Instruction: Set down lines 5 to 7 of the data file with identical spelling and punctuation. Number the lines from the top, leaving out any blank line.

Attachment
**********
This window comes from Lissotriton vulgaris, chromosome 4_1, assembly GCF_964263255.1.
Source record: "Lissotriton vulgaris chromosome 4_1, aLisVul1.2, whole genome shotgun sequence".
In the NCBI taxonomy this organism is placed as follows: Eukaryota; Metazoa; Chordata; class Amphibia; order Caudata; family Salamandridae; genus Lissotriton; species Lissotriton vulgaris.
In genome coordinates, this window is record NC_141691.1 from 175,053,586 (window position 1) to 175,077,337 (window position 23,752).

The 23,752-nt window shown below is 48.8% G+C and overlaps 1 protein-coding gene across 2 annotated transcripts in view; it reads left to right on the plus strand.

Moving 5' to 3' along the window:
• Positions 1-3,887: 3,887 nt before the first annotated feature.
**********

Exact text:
The 23,752-nt window shown below is 48.8% G+C and overlaps 1 protein-coding gene across 2 annotated transcripts in view; it reads left to right on the plus strand.

Moving 5' to 3' along the window:
• Positions 1-3,887: 3,887 nt before the first annotated feature.